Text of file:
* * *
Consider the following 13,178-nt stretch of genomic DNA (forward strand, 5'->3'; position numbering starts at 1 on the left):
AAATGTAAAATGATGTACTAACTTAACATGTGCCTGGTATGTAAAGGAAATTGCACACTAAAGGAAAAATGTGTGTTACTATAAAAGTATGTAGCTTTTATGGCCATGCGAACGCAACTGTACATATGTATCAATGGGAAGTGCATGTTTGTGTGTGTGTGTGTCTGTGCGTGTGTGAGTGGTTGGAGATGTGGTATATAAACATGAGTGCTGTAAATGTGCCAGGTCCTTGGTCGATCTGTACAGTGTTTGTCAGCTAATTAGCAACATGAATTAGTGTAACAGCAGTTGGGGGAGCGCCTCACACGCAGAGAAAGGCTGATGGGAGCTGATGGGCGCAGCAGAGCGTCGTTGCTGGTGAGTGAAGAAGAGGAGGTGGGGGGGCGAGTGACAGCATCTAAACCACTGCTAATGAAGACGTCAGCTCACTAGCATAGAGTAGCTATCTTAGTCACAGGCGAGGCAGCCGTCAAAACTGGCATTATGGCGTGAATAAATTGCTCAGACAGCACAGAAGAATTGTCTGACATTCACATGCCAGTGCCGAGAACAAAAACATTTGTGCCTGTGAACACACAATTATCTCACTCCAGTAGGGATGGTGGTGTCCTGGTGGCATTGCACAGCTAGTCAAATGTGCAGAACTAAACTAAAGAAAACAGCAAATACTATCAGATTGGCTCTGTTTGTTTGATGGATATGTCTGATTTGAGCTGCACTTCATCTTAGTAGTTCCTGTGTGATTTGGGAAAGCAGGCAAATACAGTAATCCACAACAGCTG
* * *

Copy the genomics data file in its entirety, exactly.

Consider the following 13,178-nt stretch of genomic DNA (forward strand, 5'->3'; position numbering starts at 1 on the left):
AAATGTAAAATGATGTACTAACTTAACATGTGCCTGGTATGTAAAGGAAATTGCACACTAAAGGAAAAATGTGTGTTACTATAAAAGTATGTAGCTTTTATGGCCATGCGAACGCAACTGTACATATGTATCAATGGGAAGTGCATGTTTGTGTGTGTGTGTGTCTGTGCGTGTGTGAGTGGTTGGAGATGTGGTATATAAACATGAGTGCTGTAAATGTGCCAGGTCCTTGGTCGATCTGTACAGTGTTTGTCAGCTAATTAGCAACATGAATTAGTGTAACAGCAGTTGGGGGAGCGCCTCACACGCAGAGAAAGGCTGATGGGAGCTGATGGGCGCAGCAGAGCGTCGTTGCTGGTGAGTGAAGAAGAGGAGGTGGGGGGGCGAGTGACAGCATCTAAACCACTGCTAATGAAGACGTCAGCTCACTAGCATAGAGTAGCTATCTTAGTCACAGGCGAGGCAGCCGTCAAAACTGGCATTATGGCGTGAATAAATTGCTCAGACAGCACAGAAGAATTGTCTGACATTCACATGCCAGTGCCGAGAACAAAAACATTTGTGCCTGTGAACACACAATTATCTCACTCCAGTAGGGATGGTGGTGTCCTGGTGGCATTGCACAGCTAGTCAAATGTGCAGAACTAAACTAAAGAAAACAGCAAATACTATCAGATTGGCTCTGTTTGTTTGATGGATATGTCTGATTTGAGCTGCACTTCATCTTAGTAGTTCCTGTGTGATTTGGGAAAGCAGGCAAATACAGTAATCCACAACAGCTG